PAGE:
Several studies were also performed by the company that developed the technology. Double-blind studies were done as well to test the efficiency of the technology. According to the findings, athletes saw a 31 percent improvement in their physical performance.
There are several ways that you can benefit from neuropriming. The biggest is the ability to learn new skills at a much faster pace. As we mentioned earlier, neuropriming prepares your brain and helps to create new neural pathways.
This applies to pretty much everything you do. That hyperplasticity supercharges your brain for better retention and recall. Typically, learning a new physical skill requires a lot of time and effort.
Any seasoned athlete will tell you that they got to where they are now by making small gains over a long stretch of time. The body has to learn how to make those movements. Drills are repeated thousands of times until a technique becomes second nature.
All that time is needed because the brain is trying to build those neural pathways. By increasing the frequency and efficiency of neural signals in the brain, you can cut back on your training time significantly.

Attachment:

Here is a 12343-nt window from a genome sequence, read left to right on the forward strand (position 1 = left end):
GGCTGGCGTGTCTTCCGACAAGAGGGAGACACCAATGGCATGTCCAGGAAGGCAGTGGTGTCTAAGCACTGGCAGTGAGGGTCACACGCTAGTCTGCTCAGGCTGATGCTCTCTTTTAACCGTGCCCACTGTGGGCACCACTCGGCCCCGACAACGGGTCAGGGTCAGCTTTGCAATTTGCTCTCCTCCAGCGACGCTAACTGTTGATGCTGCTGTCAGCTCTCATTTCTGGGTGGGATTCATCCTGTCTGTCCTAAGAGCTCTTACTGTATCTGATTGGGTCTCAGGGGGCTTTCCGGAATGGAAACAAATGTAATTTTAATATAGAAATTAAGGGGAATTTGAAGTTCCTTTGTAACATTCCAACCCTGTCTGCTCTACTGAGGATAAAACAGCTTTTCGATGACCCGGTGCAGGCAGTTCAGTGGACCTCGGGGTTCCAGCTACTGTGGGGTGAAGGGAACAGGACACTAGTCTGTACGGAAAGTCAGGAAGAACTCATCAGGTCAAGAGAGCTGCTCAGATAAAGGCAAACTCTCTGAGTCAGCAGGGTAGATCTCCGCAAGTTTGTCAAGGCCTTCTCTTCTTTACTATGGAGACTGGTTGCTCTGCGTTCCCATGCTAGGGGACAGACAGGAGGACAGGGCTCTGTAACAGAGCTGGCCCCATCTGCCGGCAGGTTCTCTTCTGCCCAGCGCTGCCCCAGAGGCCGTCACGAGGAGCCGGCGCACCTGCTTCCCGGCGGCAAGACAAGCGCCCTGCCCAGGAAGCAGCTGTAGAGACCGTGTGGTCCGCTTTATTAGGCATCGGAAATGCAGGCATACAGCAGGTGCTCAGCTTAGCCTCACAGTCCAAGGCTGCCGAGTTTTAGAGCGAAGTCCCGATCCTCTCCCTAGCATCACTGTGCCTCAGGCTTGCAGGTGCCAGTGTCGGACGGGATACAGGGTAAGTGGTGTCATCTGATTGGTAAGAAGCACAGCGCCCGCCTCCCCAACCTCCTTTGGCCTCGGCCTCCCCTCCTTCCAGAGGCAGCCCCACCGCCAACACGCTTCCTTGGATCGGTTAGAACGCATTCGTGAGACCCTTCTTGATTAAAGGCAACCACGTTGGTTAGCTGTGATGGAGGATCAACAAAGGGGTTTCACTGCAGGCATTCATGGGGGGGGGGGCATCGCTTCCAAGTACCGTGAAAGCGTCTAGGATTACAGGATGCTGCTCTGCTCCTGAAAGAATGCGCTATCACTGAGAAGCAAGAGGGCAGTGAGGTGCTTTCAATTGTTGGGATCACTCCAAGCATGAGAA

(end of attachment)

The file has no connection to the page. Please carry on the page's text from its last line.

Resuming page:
Another big benefit is reaching your true potential. All athletes experience that dreaded plateau at some point. After years of practice, it can sometimes seem like you aren’t experiencing any improvements.
Truth is, everyone can see improvement. That plateau you've reached is not your true potential. The issue is that your motor cortex already has an established neural pathway. If you have been performing the same exercises and drills for years, shaking that pathway off is easier said than done.
This doesn't just apply to athletes who are good at what they do. Have you ever tried your hardest at a sport or activity to only realize that you simply aren't good at it? Well, you may have just developed bad techniques.
The motor cortex doesn't care about whether the movements you're making are right or wrong. If you have done the wrong moves enough to develop neural pathways, that's the way you will be doing it until you take the steps to improve.
Neuropriming can help you overcome that plateau or performance hurdle you're experiencing. In fact, many athletes during the studies reported that they were more aware of what their body was doing. This is pretty impressive considering that years of training often makes things "second nature."